After years of meager rains and scorching summers, the wettest winter in a generation has revived Iraq’s famous rivers and filled its lakes, bringing welcome relief to a country facing severe water challenges in the era of climate change.
The rains have restored freshwater marshes of southern Iraq — a region some scholars see as the biblical Garden of Eden — and transformed lands once parched for water into fields of grain and cereal.
But the deluge has also tested a country more familiar with droughts than downpours and raised questions about whether Iraq’s 20th century infrastructure can adapt to an unpredictable, 21st century climate.
Swelled by local rains and snowmelt from Turkey and Iran, both the Tigris and Euphrates and their many tributaries burst their banks and flooded plains and cities in Iraq, despite the country’s considerable networks of dams and canals. And despite a trend toward a hotter and drier climate, an unseasonably chilly April and high humidity damaged crops on the farmlands around Baghdad.
Prime Minister Adel Abdul-Mahdi called it imperative to revamp infrastructure and water policies to prepare for more extreme weather events, though the rains this year pose a policy dilemma as unpredictable climate stresses may lead to both droughts and floods.
“This will be a very important lesson for us in the next year, and the coming years,” Abdul-Mahdi told a press conference in April
Outside the town of Buhriz in eastern Diyala province, where Sirwan River flows into Iraq from neighboring Iran, Nouri Kudaier waded through his waterlogged citrus grove to see what he could salvage of this season’s harvest.
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“We’re asking for compensation from the government for the damage,” Kudaier said. “It’s our only source of livelihood.”
Iraq has not seen as much precipitation in a single winter since 1988, according to the Ministry of Water Resources, which reported 47 billion cubic meters of water in the country’s reservoirs. That’s three times what was there at the same time last year, when water levels were so dire that the government banned farmers from growing seasonal crops during the summer months.
In Youssifiyah, a farming region just south of Baghdad, canals that were empty last year are flush with water, and wells that were dug 24 meters (79 feet) deep now come up with water at a depth of just 6 meters (20 feet).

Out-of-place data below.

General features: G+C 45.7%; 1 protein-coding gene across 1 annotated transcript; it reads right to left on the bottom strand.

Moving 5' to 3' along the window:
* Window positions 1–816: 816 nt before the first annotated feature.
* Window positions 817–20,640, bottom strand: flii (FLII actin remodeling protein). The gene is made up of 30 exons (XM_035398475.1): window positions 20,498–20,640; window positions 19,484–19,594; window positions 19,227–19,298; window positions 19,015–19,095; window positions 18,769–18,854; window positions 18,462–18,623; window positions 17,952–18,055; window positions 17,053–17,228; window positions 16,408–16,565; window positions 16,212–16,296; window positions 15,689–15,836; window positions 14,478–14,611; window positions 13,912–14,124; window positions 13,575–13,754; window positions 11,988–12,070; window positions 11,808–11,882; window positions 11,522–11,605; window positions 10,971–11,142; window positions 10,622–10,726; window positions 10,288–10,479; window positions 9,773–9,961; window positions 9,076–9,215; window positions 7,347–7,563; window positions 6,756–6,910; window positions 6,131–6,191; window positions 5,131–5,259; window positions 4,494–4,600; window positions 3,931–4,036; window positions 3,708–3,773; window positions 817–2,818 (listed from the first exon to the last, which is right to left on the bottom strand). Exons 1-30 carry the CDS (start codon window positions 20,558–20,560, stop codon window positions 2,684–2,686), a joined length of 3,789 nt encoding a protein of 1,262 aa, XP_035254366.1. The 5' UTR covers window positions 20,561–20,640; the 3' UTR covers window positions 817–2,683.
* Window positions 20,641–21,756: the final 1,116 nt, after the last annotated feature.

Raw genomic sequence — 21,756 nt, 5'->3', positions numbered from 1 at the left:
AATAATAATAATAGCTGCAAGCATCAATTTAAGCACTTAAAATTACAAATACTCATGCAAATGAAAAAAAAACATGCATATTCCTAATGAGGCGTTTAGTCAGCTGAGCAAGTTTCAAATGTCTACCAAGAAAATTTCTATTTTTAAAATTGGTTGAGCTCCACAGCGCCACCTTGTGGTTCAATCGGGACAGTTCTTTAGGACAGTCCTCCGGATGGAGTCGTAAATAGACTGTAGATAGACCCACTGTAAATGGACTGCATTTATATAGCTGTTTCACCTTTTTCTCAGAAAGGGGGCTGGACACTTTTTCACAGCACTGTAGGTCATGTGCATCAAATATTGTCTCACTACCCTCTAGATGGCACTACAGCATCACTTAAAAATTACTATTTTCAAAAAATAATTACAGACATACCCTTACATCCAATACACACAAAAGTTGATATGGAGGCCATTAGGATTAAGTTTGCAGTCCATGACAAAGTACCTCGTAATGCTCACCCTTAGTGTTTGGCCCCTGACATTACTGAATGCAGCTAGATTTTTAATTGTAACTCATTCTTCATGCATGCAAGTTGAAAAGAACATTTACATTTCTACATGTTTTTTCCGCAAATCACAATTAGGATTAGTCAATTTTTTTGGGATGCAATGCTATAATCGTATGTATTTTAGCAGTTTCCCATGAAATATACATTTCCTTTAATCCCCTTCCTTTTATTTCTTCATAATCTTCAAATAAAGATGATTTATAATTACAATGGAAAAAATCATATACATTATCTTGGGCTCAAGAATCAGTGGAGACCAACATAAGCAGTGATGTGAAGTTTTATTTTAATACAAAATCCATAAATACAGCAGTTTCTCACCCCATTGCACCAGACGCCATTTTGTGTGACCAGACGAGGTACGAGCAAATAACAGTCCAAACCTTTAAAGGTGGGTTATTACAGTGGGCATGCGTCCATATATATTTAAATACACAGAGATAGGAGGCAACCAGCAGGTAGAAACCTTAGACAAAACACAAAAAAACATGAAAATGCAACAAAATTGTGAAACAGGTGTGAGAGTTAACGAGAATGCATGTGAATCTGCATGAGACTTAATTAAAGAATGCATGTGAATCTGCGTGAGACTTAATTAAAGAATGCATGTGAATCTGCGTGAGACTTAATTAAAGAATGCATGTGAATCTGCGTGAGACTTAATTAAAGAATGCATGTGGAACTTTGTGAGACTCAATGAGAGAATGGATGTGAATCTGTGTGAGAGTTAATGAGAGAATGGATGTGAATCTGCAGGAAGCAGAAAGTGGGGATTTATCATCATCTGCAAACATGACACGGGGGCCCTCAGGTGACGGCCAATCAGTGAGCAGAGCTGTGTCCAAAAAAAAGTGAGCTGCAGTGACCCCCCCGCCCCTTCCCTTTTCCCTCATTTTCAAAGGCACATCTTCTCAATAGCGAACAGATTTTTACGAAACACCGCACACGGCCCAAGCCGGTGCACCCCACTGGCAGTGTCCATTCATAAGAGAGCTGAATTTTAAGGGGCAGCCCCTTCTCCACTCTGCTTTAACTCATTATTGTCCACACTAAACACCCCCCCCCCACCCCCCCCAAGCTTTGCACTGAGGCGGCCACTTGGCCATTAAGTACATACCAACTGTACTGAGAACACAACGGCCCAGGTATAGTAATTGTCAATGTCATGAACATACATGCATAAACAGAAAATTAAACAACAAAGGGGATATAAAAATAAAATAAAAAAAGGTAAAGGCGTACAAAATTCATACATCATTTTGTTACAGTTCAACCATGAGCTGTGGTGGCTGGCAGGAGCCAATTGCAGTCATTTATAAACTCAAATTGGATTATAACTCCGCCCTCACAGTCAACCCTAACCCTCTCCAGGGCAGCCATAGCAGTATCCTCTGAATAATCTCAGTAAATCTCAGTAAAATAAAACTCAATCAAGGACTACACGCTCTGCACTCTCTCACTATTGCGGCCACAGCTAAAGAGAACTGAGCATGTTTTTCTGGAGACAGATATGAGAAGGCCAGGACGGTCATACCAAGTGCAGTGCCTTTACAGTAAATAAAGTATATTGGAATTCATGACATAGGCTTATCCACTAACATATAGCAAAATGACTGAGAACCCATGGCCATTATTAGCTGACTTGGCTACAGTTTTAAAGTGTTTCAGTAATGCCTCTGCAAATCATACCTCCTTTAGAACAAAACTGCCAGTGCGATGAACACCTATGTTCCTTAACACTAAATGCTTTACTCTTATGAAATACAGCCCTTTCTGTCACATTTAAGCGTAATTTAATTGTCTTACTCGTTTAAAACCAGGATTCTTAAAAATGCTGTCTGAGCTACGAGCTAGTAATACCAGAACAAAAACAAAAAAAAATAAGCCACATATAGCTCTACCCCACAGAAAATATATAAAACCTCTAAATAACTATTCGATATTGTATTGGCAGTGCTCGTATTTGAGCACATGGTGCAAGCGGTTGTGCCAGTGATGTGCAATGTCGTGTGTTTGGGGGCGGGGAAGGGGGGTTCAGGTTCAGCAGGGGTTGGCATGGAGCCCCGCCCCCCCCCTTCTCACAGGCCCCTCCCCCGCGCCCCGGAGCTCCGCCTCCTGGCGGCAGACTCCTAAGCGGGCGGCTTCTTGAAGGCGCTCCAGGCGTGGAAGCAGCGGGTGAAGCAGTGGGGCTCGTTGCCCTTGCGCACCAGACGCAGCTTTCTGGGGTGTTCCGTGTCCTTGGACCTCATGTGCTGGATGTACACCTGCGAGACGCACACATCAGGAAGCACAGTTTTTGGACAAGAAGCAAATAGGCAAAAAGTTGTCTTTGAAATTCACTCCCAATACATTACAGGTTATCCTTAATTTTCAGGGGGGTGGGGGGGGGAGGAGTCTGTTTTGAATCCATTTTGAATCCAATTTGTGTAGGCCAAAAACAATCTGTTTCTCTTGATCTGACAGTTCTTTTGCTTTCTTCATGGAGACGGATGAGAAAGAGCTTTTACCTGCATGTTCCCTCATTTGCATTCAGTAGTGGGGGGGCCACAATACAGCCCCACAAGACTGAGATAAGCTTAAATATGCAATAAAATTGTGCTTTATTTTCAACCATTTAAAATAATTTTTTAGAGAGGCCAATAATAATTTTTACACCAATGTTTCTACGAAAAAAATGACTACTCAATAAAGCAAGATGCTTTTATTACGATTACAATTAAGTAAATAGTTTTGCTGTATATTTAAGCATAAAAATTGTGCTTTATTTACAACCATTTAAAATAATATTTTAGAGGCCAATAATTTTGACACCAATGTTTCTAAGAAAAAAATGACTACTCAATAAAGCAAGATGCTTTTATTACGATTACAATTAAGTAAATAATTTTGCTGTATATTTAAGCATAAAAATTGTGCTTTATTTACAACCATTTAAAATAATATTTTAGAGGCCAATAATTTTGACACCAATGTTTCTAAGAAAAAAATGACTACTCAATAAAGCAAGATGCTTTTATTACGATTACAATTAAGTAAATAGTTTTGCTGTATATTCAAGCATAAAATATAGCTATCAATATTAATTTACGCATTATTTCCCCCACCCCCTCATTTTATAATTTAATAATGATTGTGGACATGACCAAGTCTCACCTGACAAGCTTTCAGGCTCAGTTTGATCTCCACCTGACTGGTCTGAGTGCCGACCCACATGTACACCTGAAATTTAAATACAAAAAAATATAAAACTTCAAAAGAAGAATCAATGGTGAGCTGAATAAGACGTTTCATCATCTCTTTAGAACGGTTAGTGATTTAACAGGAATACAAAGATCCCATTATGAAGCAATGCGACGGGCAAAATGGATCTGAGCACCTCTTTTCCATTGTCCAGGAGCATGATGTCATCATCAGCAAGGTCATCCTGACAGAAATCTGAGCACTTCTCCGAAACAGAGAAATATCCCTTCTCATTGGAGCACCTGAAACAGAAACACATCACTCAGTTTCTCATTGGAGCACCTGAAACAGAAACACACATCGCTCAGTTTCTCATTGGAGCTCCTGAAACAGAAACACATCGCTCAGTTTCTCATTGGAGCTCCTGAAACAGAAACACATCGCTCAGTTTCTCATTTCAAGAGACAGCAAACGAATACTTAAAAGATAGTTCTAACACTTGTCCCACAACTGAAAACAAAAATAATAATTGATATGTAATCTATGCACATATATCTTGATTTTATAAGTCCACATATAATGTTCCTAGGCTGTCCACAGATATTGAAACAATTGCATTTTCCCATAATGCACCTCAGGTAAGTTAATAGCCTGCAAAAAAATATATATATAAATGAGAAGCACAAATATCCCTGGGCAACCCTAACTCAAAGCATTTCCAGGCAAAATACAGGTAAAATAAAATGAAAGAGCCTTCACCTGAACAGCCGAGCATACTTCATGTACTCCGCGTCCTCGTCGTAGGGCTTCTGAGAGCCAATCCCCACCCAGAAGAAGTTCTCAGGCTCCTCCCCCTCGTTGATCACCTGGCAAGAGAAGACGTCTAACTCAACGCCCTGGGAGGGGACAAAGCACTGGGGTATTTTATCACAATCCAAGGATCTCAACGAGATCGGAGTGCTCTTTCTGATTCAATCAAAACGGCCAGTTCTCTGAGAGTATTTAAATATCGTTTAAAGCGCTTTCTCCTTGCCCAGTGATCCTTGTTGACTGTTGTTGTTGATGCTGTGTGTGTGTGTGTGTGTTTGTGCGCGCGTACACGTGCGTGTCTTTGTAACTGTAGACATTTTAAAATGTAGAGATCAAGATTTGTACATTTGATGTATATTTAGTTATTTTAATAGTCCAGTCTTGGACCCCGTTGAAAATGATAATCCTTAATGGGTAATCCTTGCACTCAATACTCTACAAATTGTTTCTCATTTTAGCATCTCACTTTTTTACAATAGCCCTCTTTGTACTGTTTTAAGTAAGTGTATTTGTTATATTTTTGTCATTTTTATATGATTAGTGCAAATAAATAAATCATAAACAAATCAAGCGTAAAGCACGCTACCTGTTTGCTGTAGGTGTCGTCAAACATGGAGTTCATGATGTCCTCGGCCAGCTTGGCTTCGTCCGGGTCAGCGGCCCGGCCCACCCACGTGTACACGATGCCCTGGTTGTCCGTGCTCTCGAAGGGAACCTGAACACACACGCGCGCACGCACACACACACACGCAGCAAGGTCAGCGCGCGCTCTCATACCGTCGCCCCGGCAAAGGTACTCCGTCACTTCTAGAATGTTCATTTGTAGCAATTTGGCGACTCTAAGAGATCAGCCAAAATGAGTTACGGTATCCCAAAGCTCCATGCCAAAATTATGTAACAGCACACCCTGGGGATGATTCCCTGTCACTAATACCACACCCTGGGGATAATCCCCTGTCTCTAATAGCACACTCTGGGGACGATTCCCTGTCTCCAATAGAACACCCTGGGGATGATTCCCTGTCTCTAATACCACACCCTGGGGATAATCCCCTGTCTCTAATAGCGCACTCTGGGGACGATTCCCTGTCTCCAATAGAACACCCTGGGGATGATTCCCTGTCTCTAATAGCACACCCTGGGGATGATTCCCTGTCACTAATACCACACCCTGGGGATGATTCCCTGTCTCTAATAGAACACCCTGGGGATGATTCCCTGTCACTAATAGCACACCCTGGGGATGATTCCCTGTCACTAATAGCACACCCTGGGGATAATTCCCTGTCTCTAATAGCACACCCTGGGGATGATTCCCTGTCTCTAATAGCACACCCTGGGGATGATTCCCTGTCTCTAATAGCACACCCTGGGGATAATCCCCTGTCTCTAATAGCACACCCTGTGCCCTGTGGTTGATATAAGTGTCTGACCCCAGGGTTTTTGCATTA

Salah al-Saidey said he planted twice as much wheat this year but the heavy rains and cold ruined a portion of his cucumber and tomato crop.
“We have a fungus growing,” said al-Saidey, pointing to the brittle, yellow leaves on the vines. “We weren’t expecting it. We’re trying to fight it, but we can’t keep pace.”
Spring floods used to be common in Iraq. For millennia, farmers relied on the floods to inundate their fields and grow rice, wheat and other grains.
But the floods were unpredictable, and every so often the rivers would burst their banks in Baghdad and elsewhere, with calamitous results.
Modernization projects in the 20th century saw Iraq build dams along the Tigris and its tributaries, and canals to divert water. Upstream, Turkey, Iran and Syria did the same, and the inundations became a distant memory, especially as rising temperatures brought weaker rains and faster evaporation from lakes and reservoirs.
Last year, desperate shortages of clean water led residents to riot in Basra, Iraq’s main oil hub and its largest city in the south. The flow of the Euphrates and Tigris grew so weak that creeping seawater from the Persian Gulf reached the Chibayish freshwater marshes about 180 kilometers (112 miles) upstream, contaminating them with salt.
This year, that won’t be a problem, said the head of Basra’s provincial council — the revived rivers flushed the salt away and filled the marshes with fresh water.
“We have enough water for this year and one after, God willing” said Sabah al-Bazouni.
But securing water for future generations will depend on more than favorable weather, says Iraq’s water resources minister, Jamal al-Adily.
It will require a collaborative effort between Iraq, Turkey, Syria and Iran, he said. Some 70% of Iraq’s water flows from the three upstream countries, though no formal water sharing agreement exists between them.
“Iraqis have a right to water,” al-Adily told The Associated Press. “The rivers were here before the borders.”
With reservoirs flush with water, there may be no better time to start discussions in earnest.
Turkish Foreign Minister Mevlut Cavusoglu said his country would soon send a special representative of President Recep Tayyip Erdogan to Baghdad to discuss water administration.
And as Iraq simultaneously plans to expand its own oil production, it has a vital resource to leverage in water negotiations. Turkey is expected to rebalance its oil supplies after the U.S. announced it was ending the waivers that have allowed Turkey to import oil from Iran despite sanctions imposed by Washington.
Iraq is one of Turkey’s leading suppliers of crude oil, and the two countries already make approximately $10 billion in bilateral trade.
“Water should be a link to open trade between the two countries,” said al-Adily. “Turkey will stand to benefit from cooperating with Iraq.”